Costco Wholesale (COST) released the company’s fiscal fourth quarter financial results Thursday afternoon. For the 16-week period ended August 28, Costco posted GAAP EPS of $4.20 on revenue of $72.09B. The print met baseline expectations by three cents and represents net income of $1.868B, up 11.8% year-over-year comp. The top-line result also beat Wall Street, showing a year-over-year increase of 15%.
Membership fees increased 7.5% to $1.327B, slightly beating expectations. Currency exchange rate conditions negatively impacted this number by $29.8M. The firm ended the period with 118.9M cardholders and 29.1M paid executive members, up 2% and 4.3%, respectively. Renewal rates were a record 92.6% in the US/Canada region and 90.4% everywhere else.
Comparable sales for the fourth quarter were as follows…
US: +15.8% y/y, adjusted +9.6% y/y.
Canada: +13.4% y/y, adjusted 13.7% y/y.
International: +2.9% y/y, adjusted +11.3% y/y.
E-commerce: +7.1% y/y, adjusted +8.4% y/y.
Total Company: +7.1% y/y, adjusted +8.4% y/y.
– Adjustments were made for the impact of currency exchange rates and fuel price volatility.
This was not in the press release. You had to listen to, or read a transcript of the post-earnings conference call to know what CFO Richard Galanti had to say about the margin.
Gross margin printed at 10.18%, down 74 basis points from last year’s comp of 10.92%. Excluding gasoline, the decline would have been 22 basis points. Core merchandise margin fell 67 basis points or 23 basis points ex-gasoline. Overall, gasoline has hurt margins disproportionately as gasoline sales have increased and gasoline is a low margin business for Costco.
Costco ended the period with a net cash position of $11.049B, which was down about $1B over the past year and inventories of $17.907B, which were up more than $3B over that same time frame. This left current assets at $32.696B, up about $3B. Current liabilities are $31.998B, giving the firm a current ratio of 1.02. That ratio matches, but barely. A quick ratio of 0.46 may or may not be a problem depending on how well the firm manages inventory valuation under an uncertain environment.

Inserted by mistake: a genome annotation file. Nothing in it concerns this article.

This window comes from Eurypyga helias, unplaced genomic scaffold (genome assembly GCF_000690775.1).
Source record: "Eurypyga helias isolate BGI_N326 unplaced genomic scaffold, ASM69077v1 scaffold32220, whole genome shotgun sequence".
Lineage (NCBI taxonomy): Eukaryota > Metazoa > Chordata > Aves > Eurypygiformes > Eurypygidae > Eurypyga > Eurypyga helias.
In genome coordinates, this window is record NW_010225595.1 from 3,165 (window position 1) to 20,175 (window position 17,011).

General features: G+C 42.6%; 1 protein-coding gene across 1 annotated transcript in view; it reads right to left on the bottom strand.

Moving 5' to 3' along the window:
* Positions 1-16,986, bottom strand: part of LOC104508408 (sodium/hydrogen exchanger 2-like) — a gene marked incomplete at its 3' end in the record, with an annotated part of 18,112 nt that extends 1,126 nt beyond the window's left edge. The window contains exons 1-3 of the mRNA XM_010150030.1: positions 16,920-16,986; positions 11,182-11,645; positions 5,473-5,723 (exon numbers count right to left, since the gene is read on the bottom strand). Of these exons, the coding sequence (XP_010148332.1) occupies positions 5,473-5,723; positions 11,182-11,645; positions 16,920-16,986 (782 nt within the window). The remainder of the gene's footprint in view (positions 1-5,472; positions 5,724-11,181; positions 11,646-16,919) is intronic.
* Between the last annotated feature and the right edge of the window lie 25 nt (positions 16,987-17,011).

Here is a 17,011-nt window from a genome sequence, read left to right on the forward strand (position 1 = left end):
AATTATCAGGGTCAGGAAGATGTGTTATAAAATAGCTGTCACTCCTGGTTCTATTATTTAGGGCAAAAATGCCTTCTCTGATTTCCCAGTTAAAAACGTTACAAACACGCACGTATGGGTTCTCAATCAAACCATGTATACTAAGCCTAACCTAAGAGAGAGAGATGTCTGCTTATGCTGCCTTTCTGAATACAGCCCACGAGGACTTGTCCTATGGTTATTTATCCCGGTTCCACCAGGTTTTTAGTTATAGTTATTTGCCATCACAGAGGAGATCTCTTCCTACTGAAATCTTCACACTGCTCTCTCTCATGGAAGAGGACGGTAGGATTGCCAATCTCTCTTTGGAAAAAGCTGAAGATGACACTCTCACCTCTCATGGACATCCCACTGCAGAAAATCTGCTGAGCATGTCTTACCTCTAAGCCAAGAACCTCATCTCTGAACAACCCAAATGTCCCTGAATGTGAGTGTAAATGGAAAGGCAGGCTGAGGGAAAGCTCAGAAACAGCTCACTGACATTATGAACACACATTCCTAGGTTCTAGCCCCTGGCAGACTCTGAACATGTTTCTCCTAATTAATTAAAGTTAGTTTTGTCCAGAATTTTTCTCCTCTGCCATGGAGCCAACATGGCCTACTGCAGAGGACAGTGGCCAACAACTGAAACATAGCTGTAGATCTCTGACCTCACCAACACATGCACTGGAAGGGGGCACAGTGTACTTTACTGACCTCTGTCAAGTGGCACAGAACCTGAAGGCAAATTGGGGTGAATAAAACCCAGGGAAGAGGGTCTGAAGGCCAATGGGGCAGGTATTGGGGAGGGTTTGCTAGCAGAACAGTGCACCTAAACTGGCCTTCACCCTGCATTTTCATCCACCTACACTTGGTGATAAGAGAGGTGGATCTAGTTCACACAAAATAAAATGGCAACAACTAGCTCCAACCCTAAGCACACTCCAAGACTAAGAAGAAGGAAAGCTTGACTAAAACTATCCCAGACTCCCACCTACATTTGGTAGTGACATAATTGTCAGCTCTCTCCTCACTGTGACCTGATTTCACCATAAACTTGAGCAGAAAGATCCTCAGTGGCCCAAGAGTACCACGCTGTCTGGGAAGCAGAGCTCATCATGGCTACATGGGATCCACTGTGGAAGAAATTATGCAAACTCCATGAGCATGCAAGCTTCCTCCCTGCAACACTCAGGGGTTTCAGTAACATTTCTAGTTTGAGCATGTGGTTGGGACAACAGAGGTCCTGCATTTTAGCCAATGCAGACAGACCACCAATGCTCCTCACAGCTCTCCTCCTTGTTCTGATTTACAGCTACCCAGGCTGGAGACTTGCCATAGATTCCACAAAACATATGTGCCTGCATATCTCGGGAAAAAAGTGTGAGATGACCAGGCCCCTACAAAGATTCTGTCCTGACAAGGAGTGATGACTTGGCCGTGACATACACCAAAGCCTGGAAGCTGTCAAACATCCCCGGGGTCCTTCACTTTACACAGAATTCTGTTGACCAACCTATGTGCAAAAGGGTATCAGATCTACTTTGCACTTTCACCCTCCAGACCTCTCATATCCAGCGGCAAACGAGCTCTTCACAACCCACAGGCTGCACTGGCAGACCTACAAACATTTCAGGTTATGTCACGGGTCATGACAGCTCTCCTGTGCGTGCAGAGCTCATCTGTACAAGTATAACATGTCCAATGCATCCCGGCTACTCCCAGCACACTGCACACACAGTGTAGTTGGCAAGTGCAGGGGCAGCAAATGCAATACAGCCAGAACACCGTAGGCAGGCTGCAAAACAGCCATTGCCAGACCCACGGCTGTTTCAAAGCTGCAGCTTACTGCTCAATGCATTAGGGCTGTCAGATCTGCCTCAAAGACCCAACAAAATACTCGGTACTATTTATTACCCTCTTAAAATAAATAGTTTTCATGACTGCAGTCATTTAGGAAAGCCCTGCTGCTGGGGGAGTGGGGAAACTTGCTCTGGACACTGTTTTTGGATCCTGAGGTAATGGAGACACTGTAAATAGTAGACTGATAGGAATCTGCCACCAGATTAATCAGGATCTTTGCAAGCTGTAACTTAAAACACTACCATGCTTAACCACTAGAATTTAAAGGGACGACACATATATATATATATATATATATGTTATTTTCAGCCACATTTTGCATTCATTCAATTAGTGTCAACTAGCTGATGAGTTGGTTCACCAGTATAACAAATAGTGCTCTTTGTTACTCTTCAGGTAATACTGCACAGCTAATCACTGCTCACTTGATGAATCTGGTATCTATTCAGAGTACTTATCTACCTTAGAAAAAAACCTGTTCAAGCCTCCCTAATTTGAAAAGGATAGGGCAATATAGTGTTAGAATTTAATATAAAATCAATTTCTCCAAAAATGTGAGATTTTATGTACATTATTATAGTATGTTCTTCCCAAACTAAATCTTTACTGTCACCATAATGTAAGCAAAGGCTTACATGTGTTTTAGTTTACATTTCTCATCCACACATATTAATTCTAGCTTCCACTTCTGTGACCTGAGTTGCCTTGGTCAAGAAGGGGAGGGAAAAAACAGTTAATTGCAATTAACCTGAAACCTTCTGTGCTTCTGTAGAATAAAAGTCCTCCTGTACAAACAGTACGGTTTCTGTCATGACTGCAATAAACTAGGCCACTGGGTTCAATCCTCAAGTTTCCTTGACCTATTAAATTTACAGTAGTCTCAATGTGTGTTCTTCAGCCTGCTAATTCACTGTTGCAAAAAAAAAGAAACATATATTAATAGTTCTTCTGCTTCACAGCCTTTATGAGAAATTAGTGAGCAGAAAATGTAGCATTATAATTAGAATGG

Total assets are $64.166B. The firm does not claim any value for “goodwill” or any other intangible asset. Of course, the name alone has great value. Total liabilities minus equity come to $43.519B including long-term debt of $6.484B. Other than the current situation, this balance sheet is in good shape. It is clearly more dangerous to carry an increased level of current assets in inventory than in cash. That being said, I am relieved to note that Costco is carrying almost twice as much cash on the books as debt.
A number of sell-side analysts have weighed in on COST since the earnings release on Thursday. However, I have only noticed three that I consider highly rated by TipRanks. All three are rated five out of five stars.
Truist Financial’s Scot Ciccarelli maintained his “buy” rating, and lowered his price target from $571 to $559. Oppenheimer’s Rupesh Parikh maintained an “outperform” rating and lowered his price target from $600 to $550. DA Davidson’s Michael Baker hung on to his “neutral” rating, increasing his target from $440 to $445.
Costco is performing very well. It always does. That’s what Costco is known for. The reality is that even at this morning’s discount, the stock trades at 37 times forward-looking earnings, which is very expensive in this market. The dividend yield of 0.74% does nothing to make the price tag look more attractive.
As your upside catalyst, which is something that Market Recon readers know I’m looking for it these days, Costco has two, maybe. However, it doesn’t look like it’s about to happen. The firm has been known to pay large special dividends to shareholders in the past. No such comment has been made recently.
The other would be an increase in the annual membership fee. Costco could pull this off in this environment, since what it sells is needed by households and businesses, and they sell it in bulk at a perceived value. The firm can pull this one out of its hat if necessary, but that’s down the road. CEO Craig Jelinek floated that idea for a while last week.
Readers can see that the cup and handle pattern I drew up for you earlier this summer failed around the $564 level. The decline that appears to be accelerating followed. Relative Strength is very weak. The daily MACD is in bad shape. The stock is now trading below the volume shelf created above the $510 level. That will provide for stiff algorithmic resistance at that level when the stock recovers.
Meanwhile, the 50-day SMA is trending lower, and the 200-day is about $45 higher than the last sell-off. “That looks technically attractive” said no portfolio manager ever. The stock is in danger of cracking the lower limit of my Pitchfork model. I am of the opinion that COST cannot be bought until we see if that level prevails.
Not that it has to happen, but if this Pitchfork were to fail, the lows of last May would not be unrealistic. The daredevils out there could sell October 21 $420 puts for $3+. The quick payday of that $3 premium could become very expensive in a month. I’m not that brave or that reckless.
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